It’s not a cult. It’s America. A family man returns to his hometown to discover he’s the last person in town who’s not part of a legendary pyramid scheme. And everyone– EVERYONE– wants him in.
Career editor Kevin Oeser takes the director’s chair and goes full on ‘Invasion of the Body Snatchers’ as a cult-like company (not Amway. Definitely not Amway) does its best to rope in long-time hold out Peter (Brian Huskey) into becoming one of their representatives after his parents pass away. Oeser as writer and director of the film highlights the often-disturbing level of commitment that people have to obvious pyramid schemes and their tendency to fuel the ascendance of the leaders of these organisations to almost God-like status.
Taking the form of wonderfully realised satire, this comedy thriller paces itself brilliantly, from the methodical opening moments establishing Peter and his family right through to the surprisingly tense finale. The influence and homages to classic genre movies is well in evidence here and Oesner wastes no time in creating an air of mystery around the stockpile of Dreamstar (remember, not Amway) products in Peter’s parents’ house. It is clear early on that this mystery will give way to something ominous, which in turn will give way to something terrifying, which it does primarily through the almost silent conversion of Peter’s wife Melissa (Janie Haddad Tompkins). As Peter starts to be put under more and more pressure to join Dreamstar, first by being offered his late parents’ “downline” in their will then with Melissa’s increasing insistence that they take advantage of this “great opportunity” we are treated to the brilliant manner in which Oesar is able to extract both tension and comedy from the ‘something strange going on with the townfolk’ concept that has been utilised (and satirised) many times before.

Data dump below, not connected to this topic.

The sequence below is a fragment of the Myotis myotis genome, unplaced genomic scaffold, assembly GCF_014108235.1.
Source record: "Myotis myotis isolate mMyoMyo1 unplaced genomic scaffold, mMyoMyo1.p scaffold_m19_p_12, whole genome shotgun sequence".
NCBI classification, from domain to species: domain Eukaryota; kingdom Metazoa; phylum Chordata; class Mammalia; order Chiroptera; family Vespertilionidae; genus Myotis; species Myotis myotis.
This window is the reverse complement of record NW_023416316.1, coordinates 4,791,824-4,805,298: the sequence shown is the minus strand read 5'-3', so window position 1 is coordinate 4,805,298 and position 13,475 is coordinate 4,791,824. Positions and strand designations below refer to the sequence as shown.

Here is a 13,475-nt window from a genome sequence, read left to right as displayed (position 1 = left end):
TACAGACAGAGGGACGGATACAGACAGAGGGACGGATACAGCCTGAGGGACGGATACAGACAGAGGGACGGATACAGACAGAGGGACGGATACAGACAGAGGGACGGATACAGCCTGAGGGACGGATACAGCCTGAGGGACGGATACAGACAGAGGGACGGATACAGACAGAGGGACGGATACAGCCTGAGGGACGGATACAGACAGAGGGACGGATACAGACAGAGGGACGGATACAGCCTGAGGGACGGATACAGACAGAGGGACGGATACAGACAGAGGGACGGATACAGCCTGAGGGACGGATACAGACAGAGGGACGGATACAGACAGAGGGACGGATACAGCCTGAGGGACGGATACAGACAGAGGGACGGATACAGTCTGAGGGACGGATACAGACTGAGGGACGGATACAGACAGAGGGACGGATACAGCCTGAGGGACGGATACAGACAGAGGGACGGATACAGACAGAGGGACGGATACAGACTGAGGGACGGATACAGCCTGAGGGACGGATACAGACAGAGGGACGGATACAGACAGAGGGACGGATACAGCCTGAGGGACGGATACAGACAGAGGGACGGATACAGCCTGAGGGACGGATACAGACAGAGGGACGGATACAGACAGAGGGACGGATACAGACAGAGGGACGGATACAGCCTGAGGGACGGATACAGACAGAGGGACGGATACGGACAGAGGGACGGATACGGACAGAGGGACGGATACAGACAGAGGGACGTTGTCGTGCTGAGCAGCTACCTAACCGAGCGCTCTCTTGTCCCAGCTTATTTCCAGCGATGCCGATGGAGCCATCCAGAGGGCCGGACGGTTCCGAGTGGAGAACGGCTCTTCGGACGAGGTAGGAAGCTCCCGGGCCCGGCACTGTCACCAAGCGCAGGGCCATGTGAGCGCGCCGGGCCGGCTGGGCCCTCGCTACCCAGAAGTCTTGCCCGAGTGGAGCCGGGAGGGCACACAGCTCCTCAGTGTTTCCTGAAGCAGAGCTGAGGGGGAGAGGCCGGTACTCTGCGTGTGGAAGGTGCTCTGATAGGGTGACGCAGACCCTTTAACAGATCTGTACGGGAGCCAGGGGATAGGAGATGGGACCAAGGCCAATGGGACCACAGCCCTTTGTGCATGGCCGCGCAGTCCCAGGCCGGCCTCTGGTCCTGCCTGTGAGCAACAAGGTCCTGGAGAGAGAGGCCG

A particularly great source of entertainment in this film comes in the form of Lexi Ainsworth’s Kathy. As Peter’s perennially distracted daughter, Ainsworth simultaneously undercuts and enhances the tension by being so preoccupied with social media that she masters the art of being oblivious to all of the strange developments occurring around her. By being glued to her phone while creepy neighbours show up unannounced or attendees at the climactic funeral scene have their eyes locked firmly on Peter, she not only instigates humour by being so blasé but also brings about the unsettling suggestion that Peter may be alone in the impending confrontation against the whole town.
Whether knowingly or not, Oeser has constructed a fascinating insight into the perversion of the American dream. This thoroughly tongue-in-cheek story highlights companies that prey on moderately successful hard working people and convince them that they hold the keys to the great life that they have always deserved. The masterful power of suggestion that the leaders of these organisations possess is staggeringly frightening, making a satirical horror a perfect vessel for this concept. With so many people willing to swallow such an obvious and destructive lie, what else can such naïve behavior be, except hilarious? And what else can the final outcome be, but terrifying?
Studio: Kevin Oeser
Duration: 14 mins
Director: Kevin Oeser
Writer: Kevin Oeser